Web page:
(Photo from Flickr’s freshkills 2030)
Note to readers: The following does have a Christmas motif (even if a bit jaded.) And considering these stories have cropped up across the nation, I thought I’d weigh in on how you can protect yourself in a future investment. Just an early Christmas present from Biddy…
They look so innocuous, those acres of greenery that mound up along any interstate. They’re giant reservations of open land, and you just might think: “Well, this is a progressive region. They’ve kept beautiful stretches of pristine territory, ostensibly for conservation reasons.”
Then you note those white plastic pipes popping up, out of those mounds, at strategic locations, and you know: It’s a landfill, the exact opposite of clean… prisine… natural.
What’s housed in ‘them thar hills?’ Anything the rest of us don’t want. That’s right, folks–trash. Tons of it. Much of it will never biodegrade, for products stored there are made of those miracle substances that never decompose…pcp’s, acryllics, plastics, poly-everything. They’re perpetual; as such, they never biodegrade or go away.
Often times, unsuspecting home buyers end up buying property near these underground trash dumps. They just don’t know it ’til it’s too late. I recall, as a girl, visiting a friend who lived in a beautiful section of our town. The homes sat on nicely-manicured lawns; they were maintained; it was an upscale neighborhood. I loved the Dutch colonial near her home that was For Sale and fantasized my family owned it. Then I went to her home on a day the wind blew from another direction, when proximity to the sewer plant became all too obvious, and the beautiful house lost its allure.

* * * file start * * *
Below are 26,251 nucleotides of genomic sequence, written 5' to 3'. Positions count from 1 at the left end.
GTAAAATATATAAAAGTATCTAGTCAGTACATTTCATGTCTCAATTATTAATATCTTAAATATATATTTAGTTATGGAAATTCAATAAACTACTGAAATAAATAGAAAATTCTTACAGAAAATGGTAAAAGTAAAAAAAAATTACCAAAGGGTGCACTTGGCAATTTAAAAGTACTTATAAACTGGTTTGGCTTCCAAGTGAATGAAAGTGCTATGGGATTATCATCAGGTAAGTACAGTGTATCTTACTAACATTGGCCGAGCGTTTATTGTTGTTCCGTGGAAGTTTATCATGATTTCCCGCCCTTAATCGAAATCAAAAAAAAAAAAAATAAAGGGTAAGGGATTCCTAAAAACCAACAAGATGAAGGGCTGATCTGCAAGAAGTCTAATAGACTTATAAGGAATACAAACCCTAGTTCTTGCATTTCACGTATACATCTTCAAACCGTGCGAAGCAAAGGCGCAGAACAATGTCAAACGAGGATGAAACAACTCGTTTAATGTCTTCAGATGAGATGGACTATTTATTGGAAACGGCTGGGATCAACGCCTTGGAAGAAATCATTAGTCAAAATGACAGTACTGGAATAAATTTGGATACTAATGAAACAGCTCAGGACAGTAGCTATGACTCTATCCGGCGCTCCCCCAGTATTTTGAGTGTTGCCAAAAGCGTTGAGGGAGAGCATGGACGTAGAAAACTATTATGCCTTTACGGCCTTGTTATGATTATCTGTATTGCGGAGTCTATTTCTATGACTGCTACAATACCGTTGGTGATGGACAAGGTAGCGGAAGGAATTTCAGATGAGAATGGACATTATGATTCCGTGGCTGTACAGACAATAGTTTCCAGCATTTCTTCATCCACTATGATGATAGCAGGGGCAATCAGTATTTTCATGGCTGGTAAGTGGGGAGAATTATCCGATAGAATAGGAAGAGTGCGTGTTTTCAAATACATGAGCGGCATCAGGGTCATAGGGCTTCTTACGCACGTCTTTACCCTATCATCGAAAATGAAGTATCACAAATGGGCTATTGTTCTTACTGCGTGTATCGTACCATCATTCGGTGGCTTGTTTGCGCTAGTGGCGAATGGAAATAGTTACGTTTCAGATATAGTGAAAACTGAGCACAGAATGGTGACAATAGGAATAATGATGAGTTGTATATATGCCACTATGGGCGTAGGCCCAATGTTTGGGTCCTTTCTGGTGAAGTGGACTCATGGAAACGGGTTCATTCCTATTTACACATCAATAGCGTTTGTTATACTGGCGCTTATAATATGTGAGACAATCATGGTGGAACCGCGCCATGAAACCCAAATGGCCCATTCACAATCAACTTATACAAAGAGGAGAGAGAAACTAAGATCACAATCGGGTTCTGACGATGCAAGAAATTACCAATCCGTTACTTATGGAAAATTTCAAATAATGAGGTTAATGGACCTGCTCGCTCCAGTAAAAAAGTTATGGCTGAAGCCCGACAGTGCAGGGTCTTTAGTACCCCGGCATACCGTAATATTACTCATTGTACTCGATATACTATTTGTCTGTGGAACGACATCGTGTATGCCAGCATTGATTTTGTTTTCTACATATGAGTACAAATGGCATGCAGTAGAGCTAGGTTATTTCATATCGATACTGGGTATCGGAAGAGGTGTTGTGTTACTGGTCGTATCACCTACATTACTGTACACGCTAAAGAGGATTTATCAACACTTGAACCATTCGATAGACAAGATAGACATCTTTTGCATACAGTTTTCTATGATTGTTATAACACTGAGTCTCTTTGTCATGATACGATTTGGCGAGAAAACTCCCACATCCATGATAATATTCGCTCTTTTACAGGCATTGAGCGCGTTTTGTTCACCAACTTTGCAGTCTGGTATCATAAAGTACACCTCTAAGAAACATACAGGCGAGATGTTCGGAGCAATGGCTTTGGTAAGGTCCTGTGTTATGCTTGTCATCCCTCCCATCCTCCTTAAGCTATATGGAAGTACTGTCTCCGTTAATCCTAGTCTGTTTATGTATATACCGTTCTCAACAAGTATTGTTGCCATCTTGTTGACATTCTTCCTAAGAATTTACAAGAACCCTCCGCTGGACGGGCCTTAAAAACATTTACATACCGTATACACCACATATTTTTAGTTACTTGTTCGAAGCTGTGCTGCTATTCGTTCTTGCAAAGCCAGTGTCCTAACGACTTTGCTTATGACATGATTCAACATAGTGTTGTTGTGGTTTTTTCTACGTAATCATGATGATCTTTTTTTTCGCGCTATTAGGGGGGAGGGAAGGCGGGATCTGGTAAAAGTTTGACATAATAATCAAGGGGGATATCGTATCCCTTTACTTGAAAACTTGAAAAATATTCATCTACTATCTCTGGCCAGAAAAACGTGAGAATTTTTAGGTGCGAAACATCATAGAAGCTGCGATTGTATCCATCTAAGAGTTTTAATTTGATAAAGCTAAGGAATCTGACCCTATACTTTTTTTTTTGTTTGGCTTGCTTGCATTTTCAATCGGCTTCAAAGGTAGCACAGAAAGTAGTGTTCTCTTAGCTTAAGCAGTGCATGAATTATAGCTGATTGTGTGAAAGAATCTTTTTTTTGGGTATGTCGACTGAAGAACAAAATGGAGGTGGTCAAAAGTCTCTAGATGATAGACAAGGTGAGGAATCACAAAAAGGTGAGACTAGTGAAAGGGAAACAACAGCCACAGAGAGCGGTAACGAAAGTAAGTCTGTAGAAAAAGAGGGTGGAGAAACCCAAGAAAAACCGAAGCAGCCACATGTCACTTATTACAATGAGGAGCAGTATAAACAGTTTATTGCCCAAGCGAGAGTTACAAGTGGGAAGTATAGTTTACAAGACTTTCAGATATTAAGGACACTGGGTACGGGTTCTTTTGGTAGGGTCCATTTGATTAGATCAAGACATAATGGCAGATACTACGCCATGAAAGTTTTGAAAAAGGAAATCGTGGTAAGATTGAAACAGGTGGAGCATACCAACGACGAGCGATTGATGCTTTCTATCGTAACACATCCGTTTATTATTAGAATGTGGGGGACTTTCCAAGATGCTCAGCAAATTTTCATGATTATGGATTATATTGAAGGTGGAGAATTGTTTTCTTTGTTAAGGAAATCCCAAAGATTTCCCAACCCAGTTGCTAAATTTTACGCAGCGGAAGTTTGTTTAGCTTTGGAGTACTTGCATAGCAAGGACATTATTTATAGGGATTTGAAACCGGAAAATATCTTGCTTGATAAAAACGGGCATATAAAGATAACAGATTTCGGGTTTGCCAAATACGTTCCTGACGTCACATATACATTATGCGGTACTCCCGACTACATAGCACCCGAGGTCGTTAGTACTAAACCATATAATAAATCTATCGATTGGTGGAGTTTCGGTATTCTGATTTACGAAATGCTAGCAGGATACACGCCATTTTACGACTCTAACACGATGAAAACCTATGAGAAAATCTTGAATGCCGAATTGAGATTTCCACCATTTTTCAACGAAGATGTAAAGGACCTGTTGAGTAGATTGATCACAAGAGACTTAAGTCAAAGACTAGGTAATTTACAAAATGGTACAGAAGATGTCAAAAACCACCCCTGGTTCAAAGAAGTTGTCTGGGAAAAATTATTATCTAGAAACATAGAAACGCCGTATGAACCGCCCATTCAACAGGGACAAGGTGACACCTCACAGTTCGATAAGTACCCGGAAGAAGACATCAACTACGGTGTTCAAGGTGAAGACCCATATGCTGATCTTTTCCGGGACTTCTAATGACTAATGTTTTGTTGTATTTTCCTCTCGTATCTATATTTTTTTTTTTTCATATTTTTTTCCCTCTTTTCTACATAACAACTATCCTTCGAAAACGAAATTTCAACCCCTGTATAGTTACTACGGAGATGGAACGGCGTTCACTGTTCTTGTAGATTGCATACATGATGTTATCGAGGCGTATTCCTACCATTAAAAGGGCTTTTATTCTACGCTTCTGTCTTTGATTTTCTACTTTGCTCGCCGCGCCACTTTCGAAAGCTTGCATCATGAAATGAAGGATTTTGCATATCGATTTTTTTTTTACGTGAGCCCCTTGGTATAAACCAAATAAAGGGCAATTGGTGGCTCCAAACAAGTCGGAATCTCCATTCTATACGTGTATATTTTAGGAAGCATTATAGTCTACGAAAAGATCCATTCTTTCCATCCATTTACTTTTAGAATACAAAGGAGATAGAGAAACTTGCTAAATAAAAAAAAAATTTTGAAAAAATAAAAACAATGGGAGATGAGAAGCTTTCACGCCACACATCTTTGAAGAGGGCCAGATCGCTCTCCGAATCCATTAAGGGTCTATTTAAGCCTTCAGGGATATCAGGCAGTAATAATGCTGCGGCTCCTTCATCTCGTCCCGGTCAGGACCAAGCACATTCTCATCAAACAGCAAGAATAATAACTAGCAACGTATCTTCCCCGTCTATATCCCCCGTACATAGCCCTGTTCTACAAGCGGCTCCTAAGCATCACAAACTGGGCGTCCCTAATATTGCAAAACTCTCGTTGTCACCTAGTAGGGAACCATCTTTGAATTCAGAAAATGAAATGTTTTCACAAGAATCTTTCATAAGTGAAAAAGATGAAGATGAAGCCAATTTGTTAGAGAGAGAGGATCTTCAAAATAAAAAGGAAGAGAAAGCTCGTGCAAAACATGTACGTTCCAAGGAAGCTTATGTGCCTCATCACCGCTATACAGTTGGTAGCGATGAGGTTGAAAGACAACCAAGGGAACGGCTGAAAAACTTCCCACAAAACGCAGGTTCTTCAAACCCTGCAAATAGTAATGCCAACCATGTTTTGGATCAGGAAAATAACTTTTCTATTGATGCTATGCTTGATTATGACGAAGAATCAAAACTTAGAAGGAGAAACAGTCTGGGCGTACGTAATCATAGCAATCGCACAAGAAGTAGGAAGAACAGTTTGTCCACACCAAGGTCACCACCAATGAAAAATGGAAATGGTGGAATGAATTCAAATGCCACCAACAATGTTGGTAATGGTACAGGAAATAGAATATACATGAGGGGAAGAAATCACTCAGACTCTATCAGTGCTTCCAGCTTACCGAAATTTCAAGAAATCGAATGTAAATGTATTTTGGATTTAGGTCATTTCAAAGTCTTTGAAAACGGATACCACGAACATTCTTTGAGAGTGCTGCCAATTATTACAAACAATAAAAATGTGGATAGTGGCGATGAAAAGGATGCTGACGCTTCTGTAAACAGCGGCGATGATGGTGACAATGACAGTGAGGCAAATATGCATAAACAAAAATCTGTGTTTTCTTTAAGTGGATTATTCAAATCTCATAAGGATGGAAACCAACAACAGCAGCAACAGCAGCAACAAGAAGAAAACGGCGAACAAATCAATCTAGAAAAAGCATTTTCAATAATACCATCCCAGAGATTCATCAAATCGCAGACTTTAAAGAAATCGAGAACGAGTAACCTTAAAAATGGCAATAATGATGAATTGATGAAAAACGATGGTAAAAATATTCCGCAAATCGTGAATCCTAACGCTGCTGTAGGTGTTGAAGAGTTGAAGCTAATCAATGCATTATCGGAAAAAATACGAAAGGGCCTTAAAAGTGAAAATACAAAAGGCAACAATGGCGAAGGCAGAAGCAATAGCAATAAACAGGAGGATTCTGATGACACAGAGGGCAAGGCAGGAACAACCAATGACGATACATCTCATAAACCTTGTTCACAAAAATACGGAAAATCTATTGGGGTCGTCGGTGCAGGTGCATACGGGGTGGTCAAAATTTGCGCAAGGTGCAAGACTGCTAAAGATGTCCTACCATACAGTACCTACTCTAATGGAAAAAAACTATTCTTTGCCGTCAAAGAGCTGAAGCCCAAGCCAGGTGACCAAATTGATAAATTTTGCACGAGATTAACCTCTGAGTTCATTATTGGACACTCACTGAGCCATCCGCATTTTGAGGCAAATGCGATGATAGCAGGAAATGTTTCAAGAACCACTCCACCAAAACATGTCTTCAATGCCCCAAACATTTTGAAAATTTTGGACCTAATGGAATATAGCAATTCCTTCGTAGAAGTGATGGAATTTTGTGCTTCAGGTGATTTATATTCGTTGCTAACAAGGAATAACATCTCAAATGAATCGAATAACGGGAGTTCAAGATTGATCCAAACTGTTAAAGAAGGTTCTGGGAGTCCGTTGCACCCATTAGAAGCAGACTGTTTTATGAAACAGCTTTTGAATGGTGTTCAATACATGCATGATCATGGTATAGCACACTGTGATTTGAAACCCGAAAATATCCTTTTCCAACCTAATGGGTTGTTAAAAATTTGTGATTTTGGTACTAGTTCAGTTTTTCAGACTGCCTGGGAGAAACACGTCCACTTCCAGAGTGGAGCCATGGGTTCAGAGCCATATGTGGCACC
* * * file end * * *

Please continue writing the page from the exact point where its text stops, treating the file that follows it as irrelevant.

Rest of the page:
The same is true of landfills. They have a way of changing how one feels about a region, and living near one will affect your bottom line.
I suggest there are ways to protect yourself from a problem you’d never want, for it will impact your home’s saleability to potential buyers, both for the odors that emanate, and the fact they might prove unhealthy.So, what this former realtor suggests is: Do diligence when factoring in all components regarding home purchase and pump into your computer browser, “Rhode Island (or whatever state) landfills and dump sites” –Ask.com is one such website giving answers.
Then, too, check on where Superfund Sites are in that state. These are the really scary ones that the government has committed significant money for, to clean up, the ones where pesticides, chemicals, and toxins were dumped. What’s the scare here? If they’re next to a water supply, this could impact quality of water down the line, since those chemicals leach out of their containers and percolate down into the water table (see the Cincinnati man’s story here included.)
So, be a wise consumer…Check out all aspects of home purchase ahead of time and never leave it to your realtor alone. It’s not a matter of mere aesthetics (tho’ that’s important, too); it’s your family’s health we’re talking about.
Now, this battle about odors presently rages in Rhode Island where a whole community is fighting for its economic life (Who’ll want to buy there, if this situation continues?) The town of Johnston has been for decades the state’s landfill (it takes in refuse from other states, too) and only recently have the noxious odors plagued the region as far away as Massachusetts and New Hampshire.
State authorities have moved to determine the exact cause of the problem, while the town citizenry rail. After all, a sleuth team to determine what’s fouling the air may take longer than they hope, as they live with the fall-out every day.
Forewarned is a better way to go….If proximity to one might be an issue for you, do your own investigation ahead of time by pumping in “Rhode Island (or any state) landfills and Superfund sites” into your computer browser. It’s all the more important if you’re buying property out of state where you couldn’t possibly know the history of the region you consider.
Just some tips from a realtor…..
Now, click on this You Tube song created by a Johnston resident entitled “It’s Beginning to Smell a Lot Like Johnston,” spoofing the present situation wherebuy odors from the landfill affect all (this came out a day following the town’s notice they plan to sue the state for the unacceptable situation.) As with all satires, this one makes fun but has a serious intent of focusing on the problem.
Tell us what you think…Live in Johnston or region nearby? Are you affected? And please send this post to any others who might appreciate this information (buying property in future)…Buttons for e-mail are below, as well as Comment button.